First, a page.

Bryan Kohberger, the criminal psychology graduate accused of murder over the deaths of four University of Idaho students, will appear in a Pennsylvania court on Tuesday ahead of his extradition to Idaho.
Kohberger’s public defender, Jason LaBar, has said his client will not contest his extradition because he is “eager to be exonerated”. LaBar has also said that his client “should be presumed innocent until proven otherwise – not tried in the court of public opinion”.
The murders of four students in the home they shared shocked much of America, especially as investigators appeared to struggle for weeks without developing any substantial clues as to who had carried out the brutal slayings or why. The college town of Moscow, Idaho, had been traumatized by the deaths, with reports of many students fleeing and refusing to return to lessons.
In advance of Kohberger appearing in a Moscow, Idaho, court to be formally charged, prosecutors there have been reluctant to release details of how they identified the 28-year-old as a suspect, insisting they must preserve the integrity of the investigation.
But multiple news reports, often citing anonymous police sources, have begun to construct a picture of how investigators zeroed in on Kohberger who is accused of the murders of Kaylee Goncalves, 21; Madison Mogen, 21; Xana Kernodle, 20; and Ethan Chapin, 20, on 13 November.
On Sunday, CNN reported that investigators used a public database to match the Kohberger family to DNA recovered at the crime scene.
Cellphone data may also have revealed that Kohberger was frequently in the same vicinity as the murdered students. However, a murder weapon, believed to be a long knife, has not been found.
Investigators, including a team of 60 FBI agents, then homed in on Kohberger after confirming his ownership of a white Hyundai Elantra seen at 3am near the crime scene on the night of the murders.
The car, which was later used by the suspect and his father to drive more than 2,000 miles from Idaho to the family home near the Poconos mountains in Pennsylvania, was towed away on Friday after Kohberger was arrested in a dawn raid.
As the pair drove across the country, police tracked them for four days. “Sometime right before Christmas we were zeroing in on him being in or going to Pennsylvania,” an unnamed law enforcement source told CNN.
In a statement on Sunday, Kohberger’s family said they “will love and support our son and brother” and had “fully cooperated with law enforcement agencies in an attempt to seek the truth and promote his presumption of innocence rather than judge unknown facts and make erroneous assumptions”.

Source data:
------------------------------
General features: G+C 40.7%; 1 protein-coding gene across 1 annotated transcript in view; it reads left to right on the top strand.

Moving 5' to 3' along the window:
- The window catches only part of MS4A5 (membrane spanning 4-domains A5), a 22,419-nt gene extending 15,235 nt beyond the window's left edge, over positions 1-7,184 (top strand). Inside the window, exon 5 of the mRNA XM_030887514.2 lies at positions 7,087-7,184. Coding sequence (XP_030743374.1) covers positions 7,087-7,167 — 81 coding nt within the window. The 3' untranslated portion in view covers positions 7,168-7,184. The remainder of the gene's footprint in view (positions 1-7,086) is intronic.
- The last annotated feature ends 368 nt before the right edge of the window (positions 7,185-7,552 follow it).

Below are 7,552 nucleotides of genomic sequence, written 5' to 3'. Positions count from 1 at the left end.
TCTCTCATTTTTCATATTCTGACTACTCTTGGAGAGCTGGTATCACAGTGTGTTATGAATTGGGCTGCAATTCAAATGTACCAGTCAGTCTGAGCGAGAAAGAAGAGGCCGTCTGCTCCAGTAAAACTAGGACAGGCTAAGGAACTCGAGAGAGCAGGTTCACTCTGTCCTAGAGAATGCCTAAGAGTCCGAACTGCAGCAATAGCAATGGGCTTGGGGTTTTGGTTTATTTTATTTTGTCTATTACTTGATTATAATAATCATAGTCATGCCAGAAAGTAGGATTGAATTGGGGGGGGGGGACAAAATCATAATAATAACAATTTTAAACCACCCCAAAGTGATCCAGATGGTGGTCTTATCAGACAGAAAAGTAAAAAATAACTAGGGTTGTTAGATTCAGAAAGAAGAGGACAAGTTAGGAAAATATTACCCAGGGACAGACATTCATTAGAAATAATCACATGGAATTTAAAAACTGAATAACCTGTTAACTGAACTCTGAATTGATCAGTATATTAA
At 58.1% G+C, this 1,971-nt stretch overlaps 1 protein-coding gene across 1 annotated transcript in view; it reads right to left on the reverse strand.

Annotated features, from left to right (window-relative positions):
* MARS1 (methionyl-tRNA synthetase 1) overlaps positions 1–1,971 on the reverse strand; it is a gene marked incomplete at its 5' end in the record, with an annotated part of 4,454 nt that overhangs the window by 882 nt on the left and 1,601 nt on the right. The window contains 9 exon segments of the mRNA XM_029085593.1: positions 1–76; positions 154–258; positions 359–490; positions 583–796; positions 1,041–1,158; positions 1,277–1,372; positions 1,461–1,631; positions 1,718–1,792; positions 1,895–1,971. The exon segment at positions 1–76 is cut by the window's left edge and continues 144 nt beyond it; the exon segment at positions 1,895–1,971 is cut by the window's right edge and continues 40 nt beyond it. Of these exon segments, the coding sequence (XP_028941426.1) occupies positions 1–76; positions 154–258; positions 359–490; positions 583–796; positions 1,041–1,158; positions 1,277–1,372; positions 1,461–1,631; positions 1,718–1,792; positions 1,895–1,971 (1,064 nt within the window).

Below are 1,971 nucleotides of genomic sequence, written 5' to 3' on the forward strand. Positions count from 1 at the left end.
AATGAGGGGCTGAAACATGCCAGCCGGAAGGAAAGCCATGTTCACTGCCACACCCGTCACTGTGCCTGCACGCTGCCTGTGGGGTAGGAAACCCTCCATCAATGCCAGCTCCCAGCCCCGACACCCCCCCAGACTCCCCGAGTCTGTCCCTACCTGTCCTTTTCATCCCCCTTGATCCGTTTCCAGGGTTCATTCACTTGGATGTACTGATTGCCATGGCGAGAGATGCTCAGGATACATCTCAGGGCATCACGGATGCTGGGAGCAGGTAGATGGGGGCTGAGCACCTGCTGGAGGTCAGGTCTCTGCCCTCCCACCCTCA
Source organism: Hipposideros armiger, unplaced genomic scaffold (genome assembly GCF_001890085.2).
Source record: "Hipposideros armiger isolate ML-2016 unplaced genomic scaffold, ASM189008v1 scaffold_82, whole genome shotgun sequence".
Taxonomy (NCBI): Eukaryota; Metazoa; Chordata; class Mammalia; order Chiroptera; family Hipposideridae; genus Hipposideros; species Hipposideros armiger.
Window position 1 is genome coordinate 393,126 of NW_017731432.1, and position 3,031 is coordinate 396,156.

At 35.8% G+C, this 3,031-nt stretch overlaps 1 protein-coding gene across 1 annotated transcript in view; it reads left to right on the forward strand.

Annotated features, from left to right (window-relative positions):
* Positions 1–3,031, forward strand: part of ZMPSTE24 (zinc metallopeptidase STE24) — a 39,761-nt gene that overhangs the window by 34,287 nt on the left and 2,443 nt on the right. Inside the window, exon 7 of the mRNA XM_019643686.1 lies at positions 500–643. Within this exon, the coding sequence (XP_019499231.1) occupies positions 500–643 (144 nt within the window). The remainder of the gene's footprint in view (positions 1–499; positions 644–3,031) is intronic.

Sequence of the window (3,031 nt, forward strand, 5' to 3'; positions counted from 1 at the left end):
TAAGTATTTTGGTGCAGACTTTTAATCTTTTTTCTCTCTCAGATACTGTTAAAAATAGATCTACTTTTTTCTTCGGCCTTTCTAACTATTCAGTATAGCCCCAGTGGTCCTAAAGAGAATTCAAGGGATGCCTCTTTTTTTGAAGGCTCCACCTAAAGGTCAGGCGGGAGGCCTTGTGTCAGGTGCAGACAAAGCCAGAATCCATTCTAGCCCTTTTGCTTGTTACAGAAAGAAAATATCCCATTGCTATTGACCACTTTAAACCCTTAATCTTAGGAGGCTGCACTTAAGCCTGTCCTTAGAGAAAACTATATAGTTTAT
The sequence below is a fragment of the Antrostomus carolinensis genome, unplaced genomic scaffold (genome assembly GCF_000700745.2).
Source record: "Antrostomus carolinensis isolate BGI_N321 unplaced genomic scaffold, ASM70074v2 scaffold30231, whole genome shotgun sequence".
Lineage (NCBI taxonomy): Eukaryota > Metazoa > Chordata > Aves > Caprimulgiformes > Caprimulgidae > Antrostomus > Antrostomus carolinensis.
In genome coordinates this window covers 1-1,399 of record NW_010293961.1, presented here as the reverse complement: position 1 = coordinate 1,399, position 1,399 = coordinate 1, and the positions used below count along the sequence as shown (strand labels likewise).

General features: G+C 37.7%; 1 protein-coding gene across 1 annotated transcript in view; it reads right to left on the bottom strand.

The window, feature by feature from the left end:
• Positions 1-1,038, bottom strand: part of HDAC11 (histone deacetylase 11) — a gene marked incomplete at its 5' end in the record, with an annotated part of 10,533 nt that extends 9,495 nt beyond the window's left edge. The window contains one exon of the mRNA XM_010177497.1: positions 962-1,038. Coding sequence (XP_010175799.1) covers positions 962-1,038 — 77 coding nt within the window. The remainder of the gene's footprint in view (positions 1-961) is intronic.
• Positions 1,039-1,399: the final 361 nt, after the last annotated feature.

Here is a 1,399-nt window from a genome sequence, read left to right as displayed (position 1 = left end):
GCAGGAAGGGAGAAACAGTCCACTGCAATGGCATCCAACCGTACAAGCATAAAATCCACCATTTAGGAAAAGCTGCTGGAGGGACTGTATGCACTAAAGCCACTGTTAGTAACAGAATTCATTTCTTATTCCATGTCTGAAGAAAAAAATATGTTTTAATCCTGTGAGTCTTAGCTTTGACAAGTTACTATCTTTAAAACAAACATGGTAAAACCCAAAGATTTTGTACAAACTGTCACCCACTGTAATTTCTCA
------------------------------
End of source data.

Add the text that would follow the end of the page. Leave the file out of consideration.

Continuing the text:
The Seattle Times reported that after the fatal stabbings, Kohberger attended classes at Washington State University – nine miles from the University of Idaho. He had earlier completed a master’s degree in criminal justice at Pennsylvania’s DeSales University.
At DeSales, Kohberger was a student of Professor Katherine Ramsland, a forensic psychologist who has interviewed serial killers, including Dennis Rader, AKA the BTK Strangler, has written dozens of books, consults on cases and trains police officers. Ramsland has said she is not making statements to the media at this time.
Hayden Stinchfield, who observed Kohberger when he was working as a teacher’s assistant in one of her criminology classes at WSU, told Spokane’s the Spokesman-Review that he seemed disengaged. “He was definitely kind of a creepy guy,” she said.
After the murders, Stinchfield said she noticed that Kohberger seemed more distracted and disheveled. “We noticed distinctly, like, ‘Oh, he must be going through it. He’s, yeah, he’s looking a lot worse,’” she said.
But until Idaho prosecutors release an affidavit providing details of the killings and supporting criminal charges after Kohberger is back in Idaho much about the case remains unknowable, though Moscow’s police chief, James Fry, told multiple news outlets that law enforcement believes Kohberger to be the sole perpetrator.
“We believe we have our guy, the one that committed these murders,” Fry told ABC News on Saturday.
Over the weekend, Capt Anthony Dahlinger of Moscow police said his department had received more than 400 calls from people with tips following Kohberger’s arrest.
“Now we have got a suspect, we are going to be investigating every aspect of him that we can absolutely find out. We’re trying to build this picture of him, who he is, his history and how we got to this event and why this event occurred,” Dahlinger said.